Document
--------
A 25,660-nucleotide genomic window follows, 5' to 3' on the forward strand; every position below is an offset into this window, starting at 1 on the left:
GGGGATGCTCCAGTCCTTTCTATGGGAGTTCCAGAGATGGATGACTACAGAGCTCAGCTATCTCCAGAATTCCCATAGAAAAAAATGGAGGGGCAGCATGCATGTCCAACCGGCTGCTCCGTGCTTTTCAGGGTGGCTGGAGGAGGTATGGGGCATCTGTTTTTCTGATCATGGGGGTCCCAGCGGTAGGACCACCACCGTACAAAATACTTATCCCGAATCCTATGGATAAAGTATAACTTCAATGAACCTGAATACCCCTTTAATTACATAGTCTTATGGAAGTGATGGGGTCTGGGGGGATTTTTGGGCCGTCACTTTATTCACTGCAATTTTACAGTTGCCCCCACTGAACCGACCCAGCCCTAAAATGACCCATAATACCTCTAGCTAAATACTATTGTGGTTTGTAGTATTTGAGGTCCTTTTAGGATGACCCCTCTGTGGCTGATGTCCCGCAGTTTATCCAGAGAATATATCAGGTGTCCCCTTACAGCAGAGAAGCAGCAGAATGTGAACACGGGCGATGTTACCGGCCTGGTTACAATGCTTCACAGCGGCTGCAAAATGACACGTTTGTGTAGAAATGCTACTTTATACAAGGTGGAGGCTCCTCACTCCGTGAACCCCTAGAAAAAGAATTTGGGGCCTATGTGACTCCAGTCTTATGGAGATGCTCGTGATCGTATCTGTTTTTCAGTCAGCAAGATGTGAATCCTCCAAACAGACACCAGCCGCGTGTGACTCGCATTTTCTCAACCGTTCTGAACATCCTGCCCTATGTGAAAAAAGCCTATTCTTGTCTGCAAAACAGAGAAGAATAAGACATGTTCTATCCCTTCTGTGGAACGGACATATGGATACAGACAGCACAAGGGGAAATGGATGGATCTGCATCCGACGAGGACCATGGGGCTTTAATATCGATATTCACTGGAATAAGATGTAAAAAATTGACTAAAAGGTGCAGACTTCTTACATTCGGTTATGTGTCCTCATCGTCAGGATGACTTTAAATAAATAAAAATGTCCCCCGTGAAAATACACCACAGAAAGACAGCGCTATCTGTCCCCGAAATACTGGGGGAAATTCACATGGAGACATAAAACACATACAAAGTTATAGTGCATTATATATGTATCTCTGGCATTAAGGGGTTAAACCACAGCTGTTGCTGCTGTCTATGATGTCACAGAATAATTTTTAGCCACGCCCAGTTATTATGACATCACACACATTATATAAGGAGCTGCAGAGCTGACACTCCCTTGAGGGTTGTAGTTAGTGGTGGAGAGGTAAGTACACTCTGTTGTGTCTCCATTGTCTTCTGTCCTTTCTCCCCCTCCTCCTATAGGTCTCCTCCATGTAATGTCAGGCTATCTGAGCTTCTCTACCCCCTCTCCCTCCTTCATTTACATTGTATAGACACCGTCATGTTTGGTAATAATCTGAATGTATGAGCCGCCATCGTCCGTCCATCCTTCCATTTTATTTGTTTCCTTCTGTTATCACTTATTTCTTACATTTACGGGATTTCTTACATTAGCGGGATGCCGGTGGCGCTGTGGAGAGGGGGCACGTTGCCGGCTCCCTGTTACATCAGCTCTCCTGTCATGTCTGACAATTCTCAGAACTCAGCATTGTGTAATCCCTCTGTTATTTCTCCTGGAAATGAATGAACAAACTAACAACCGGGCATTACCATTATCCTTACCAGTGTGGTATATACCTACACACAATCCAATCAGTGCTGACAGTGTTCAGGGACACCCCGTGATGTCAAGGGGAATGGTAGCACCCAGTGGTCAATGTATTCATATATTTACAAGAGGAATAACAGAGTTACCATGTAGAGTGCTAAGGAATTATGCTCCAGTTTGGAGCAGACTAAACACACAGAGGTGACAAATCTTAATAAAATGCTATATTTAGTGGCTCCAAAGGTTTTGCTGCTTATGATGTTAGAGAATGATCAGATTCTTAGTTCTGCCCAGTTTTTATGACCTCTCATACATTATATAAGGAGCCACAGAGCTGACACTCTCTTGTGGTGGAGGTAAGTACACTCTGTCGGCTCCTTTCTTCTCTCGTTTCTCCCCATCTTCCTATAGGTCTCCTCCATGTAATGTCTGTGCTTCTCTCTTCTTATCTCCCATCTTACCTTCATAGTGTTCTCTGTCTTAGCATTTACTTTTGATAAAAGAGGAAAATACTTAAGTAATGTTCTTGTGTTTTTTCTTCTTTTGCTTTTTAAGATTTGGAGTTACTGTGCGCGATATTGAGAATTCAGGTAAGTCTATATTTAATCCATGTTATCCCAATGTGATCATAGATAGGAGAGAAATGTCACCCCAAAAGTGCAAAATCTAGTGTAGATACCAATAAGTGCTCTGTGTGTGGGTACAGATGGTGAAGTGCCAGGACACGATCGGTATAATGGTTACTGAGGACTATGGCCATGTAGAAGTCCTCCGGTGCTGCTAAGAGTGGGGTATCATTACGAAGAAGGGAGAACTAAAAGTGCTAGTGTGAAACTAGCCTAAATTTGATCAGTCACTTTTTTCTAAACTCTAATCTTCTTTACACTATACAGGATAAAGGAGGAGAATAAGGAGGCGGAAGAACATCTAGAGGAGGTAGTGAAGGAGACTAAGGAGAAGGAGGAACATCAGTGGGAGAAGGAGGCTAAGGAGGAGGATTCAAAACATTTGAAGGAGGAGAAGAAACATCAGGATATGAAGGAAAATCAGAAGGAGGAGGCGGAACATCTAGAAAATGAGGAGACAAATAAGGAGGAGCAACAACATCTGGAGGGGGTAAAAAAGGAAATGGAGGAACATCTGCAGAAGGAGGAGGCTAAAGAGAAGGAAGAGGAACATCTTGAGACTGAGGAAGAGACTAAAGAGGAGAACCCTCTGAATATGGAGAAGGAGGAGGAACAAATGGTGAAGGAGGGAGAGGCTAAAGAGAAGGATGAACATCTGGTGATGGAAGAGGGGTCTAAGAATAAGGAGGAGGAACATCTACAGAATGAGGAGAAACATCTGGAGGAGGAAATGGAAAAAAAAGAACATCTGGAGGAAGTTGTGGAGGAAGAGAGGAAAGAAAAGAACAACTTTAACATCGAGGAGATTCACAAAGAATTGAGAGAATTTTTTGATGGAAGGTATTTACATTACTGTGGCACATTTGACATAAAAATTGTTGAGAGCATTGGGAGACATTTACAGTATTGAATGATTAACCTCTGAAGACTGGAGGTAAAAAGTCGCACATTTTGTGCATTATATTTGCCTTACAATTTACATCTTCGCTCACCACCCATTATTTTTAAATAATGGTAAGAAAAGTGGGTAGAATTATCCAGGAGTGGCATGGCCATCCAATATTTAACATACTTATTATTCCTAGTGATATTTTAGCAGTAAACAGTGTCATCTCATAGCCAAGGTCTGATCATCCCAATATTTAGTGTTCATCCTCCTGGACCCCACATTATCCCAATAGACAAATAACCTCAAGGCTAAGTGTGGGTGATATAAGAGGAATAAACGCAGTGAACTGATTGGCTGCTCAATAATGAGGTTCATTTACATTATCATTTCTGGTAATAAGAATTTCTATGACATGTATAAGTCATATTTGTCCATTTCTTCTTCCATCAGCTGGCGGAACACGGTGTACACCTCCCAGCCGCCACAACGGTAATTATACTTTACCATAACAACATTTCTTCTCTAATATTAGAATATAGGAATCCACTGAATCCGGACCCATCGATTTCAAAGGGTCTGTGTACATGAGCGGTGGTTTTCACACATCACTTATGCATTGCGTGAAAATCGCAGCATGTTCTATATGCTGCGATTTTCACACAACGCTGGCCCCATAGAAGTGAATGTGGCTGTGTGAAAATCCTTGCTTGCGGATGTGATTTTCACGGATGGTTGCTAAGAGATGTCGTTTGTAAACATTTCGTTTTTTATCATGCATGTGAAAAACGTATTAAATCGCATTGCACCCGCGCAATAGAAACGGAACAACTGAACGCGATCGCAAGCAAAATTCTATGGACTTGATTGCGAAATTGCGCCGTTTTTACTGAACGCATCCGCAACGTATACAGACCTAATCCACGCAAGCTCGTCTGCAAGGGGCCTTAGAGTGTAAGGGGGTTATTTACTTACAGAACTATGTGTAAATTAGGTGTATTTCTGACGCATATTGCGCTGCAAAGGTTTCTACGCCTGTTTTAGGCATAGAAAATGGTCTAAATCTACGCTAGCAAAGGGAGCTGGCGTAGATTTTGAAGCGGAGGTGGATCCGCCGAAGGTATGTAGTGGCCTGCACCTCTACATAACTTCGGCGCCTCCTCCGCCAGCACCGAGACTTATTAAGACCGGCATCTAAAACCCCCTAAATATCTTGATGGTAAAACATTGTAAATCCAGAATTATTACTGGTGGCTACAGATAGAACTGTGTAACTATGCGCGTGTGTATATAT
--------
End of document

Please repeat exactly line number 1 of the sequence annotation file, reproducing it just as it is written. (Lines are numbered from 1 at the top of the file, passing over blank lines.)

A 25,660-nucleotide genomic window follows, 5' to 3' on the forward strand; every position below is an offset into this window, starting at 1 on the left: